By Alex P. Vidal
“Tennis is a mental game. Everyone is fit, everyone hits great forehands and backhands.”—Novak Djokovic
NOW that 17-year-old Pinay sensation Alexandra “Alex” Eala is the new darling of the US Open junior singles, we expect tennis in Asia, particularly in the Philippines, to experience a Renaissance.
Eala’s conquest of No. 2 seed, Lucie Havlickova from the Czech Republic, in the recent final, was no coincidence.
Before left-handed Eala made many heads turn, there was Leylah Fernandez in the women’s division who made waves last year.
Although now 20-year-old Fernandez is from Canada, she is half Filipino.
Fernandez was 19 when she became a runner-up at the 2021 US Open to fellow teenager Emma Raducanu, defeating three top-5 players en route to the final including defending champion Naomi Osaka.
Before her sterling performance in this year’s US Open junior division
Eala was the No. 10 ranked ITF junior.
She was No. 2 on October 6, 2020, or two years before clinching her first grand slam this year.
The sensational Pinay teener achieved a career-high singles ranking by the Women’s Tennis Association (WTA) of 280 on August 1, 2022.
Before she became a grand slam winner this year, Eala was the highest ranked Filipino female singles player in WTA history, surpassing Maricris Gentz, who peaked at world No. 284 on October 18, 1999.
We can conclude that Eala’s coronation as a grand slam champion was not a coincidence but only a matter of time.
WHEN some people assassinate our character because they can’t think and write the way we do, will we stoop down to their level?
Will we engage them in mudslinging, their forte, to get even?
Come to think of it.
Jesus Christ mocked and nailed on the cross.
Mary Magdalene stoned and called a whore.
Socrates found guilty of “introducing new gods” by a slender majority in a jury of 501 and forced to kill himself by drinking hemlock.
Julius Caesar stabbed in the back by envious senators led by neurotic Brutus (“Et tu, Brute?”) and ambitious Cassius.
Darius severely wounded before being killed in losing Persia to Alexander the Great in the Battle of Arbela.
Montezuma humiliated in his own territory in Tenochtitlan, now Mexico City, by Hernando Cortez.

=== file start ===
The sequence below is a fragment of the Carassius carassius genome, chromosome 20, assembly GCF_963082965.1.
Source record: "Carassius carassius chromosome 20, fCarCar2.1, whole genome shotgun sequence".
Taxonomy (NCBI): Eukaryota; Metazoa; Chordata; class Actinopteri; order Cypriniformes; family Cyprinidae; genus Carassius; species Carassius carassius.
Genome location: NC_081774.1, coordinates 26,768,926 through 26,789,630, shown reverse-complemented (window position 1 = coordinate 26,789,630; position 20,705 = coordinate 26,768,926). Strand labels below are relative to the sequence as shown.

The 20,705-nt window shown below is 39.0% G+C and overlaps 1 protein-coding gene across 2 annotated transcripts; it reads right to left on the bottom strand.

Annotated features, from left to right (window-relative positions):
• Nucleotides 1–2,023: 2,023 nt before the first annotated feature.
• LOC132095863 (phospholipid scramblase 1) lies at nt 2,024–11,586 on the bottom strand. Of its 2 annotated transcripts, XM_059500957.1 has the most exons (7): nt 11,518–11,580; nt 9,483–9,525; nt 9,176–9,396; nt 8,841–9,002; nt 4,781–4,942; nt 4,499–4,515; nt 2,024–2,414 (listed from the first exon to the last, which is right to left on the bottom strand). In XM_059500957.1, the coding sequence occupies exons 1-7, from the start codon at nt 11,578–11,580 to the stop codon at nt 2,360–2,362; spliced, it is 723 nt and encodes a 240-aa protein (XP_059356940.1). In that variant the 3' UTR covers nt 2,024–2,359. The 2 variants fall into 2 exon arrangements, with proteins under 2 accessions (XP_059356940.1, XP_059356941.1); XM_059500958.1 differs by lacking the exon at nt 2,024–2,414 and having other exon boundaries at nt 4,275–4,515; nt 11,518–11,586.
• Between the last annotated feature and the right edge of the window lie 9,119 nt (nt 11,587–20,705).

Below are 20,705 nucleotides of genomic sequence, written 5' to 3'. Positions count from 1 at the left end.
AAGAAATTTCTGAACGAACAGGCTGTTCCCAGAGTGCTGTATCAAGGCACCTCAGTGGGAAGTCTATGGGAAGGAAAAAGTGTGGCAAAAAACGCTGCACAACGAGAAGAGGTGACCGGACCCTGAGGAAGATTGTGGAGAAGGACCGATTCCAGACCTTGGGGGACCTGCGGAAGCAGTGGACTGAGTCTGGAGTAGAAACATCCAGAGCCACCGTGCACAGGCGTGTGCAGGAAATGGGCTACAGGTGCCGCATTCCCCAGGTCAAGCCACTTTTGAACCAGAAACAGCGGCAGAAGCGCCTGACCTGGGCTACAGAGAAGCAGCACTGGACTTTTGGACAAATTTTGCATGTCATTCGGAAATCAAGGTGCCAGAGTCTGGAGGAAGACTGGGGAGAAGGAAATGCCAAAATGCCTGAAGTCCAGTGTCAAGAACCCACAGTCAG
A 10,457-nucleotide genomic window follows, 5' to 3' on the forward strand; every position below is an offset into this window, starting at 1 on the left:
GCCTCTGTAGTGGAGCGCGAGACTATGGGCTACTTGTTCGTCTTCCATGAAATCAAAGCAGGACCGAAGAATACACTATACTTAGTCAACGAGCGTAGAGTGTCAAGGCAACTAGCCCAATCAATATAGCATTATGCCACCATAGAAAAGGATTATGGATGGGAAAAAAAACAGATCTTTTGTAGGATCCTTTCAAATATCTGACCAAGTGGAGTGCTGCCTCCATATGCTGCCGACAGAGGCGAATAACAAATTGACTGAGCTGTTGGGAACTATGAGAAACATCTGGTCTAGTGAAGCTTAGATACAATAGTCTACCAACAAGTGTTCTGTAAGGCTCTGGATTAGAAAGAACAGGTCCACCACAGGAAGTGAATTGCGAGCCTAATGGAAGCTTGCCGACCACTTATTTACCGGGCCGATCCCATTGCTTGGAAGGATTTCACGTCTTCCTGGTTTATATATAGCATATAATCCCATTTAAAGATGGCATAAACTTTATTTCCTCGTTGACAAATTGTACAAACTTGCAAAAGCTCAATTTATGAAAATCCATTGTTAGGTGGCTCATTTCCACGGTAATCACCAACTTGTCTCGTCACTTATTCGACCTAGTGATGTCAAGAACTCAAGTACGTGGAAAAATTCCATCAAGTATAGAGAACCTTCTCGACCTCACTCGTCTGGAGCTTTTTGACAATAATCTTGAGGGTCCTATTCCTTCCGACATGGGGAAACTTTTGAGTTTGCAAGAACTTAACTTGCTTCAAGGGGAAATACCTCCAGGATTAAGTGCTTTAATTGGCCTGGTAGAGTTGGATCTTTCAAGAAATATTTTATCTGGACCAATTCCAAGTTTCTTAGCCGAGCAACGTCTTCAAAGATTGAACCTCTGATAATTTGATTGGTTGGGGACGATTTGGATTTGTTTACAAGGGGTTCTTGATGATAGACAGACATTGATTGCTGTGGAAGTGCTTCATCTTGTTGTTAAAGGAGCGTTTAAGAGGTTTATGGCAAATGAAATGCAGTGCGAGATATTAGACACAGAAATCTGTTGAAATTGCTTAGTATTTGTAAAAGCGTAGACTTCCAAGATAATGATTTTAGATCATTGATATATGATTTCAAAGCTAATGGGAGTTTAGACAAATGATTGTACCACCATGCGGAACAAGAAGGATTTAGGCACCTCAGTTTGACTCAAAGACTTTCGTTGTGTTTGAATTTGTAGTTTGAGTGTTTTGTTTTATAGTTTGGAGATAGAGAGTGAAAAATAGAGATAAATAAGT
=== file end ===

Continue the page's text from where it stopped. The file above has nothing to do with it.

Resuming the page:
Napoleon Bonaparte in Waterloo.
The Battle of Acium. Holocaust.
Love birds Mark Antony and Cleopatra committed suicide. Ben Hur and El Cid. Pearl Harbor.
The Bay of Pigs. Gomburza. Jose Rizal. Andres Bonifacio. Antonio Luna. John F. Kennedy.
Martin Luther King. John Lennon. Moises Padilla. Ninoy Aquino.
Bruno burned at stake by the Catholic Inquisition. Galileo forced to recant the heliocentric theory and spent years in jail.
Bloody Mary beheaded. Thomas Moore beheaded for refusing to solemnize the marriage of Queen Elizabeth’s father King Henry VIII to Anne Boleyn. Marie Antoinette and the French Revolution guillotine.
Diego Silang and his wife Gabriela executed.
Dona Aurora, wife of President Quezon, and their daughter Baby Quezon, killed in ambush by Hukbalahap.
Alexander Hamilton, Magellan, Saddam Hussein, Osama Bin Laden, Rasputin, Benito Mussolini, Adolf Hitler all died violently. And so on and so forth.
These great men and women suffered humiliation and cruel deaths.
Why should we bawl out our jealous and envious critics?
According to Jewish editor, Harry Golden, there are at lease four billion suns in the Milky Way, which is only one galaxy.
Many of these suns are thousands of times larger than our own, and vast millions of them have whole planetary systems, including literally billions of satellites, and all of this revolves at the rate of about a million miles an hour, like a huge oval pinwheel.
Our own sun and its planets, which includes the earth, are on the edge of this wheel.
This is only our small corner of the universe, so why do not these billions of revolving and rotating suns and planets collide?
The answer is, the space is so unbelievably vast that if we reduced the suns and the planets in correct mathematical proportion with relation to the distances between them, each sun would be a speck of dust, two, three, and four thousand miles away from its nearest neighbor.
And, mind you, this is only the Milky Way — our own small corner — our own galaxy.
How many galaxies are there? Billions.
Billions of galaxies spaced at about one million light years apart (one light-year is about six trillion miles).
Within the range of our biggest telescopes there are at least one hundred million separate galaxies such as our own Milky Way, and that is not all, by any means.
The scientists have found that the further you got out into space with the telescopes the thicker the galaxies become, and there are billions of billions as yet uncovered to the scientist’s camera and the astrophysicist’s calculations.
When we think of all this, it’s silly to worry whether the allegations of our critics will really change the way we live in society.
(The author, who is now based in New York City, used to be the editor of two local dailies in Iloilo.—Ed)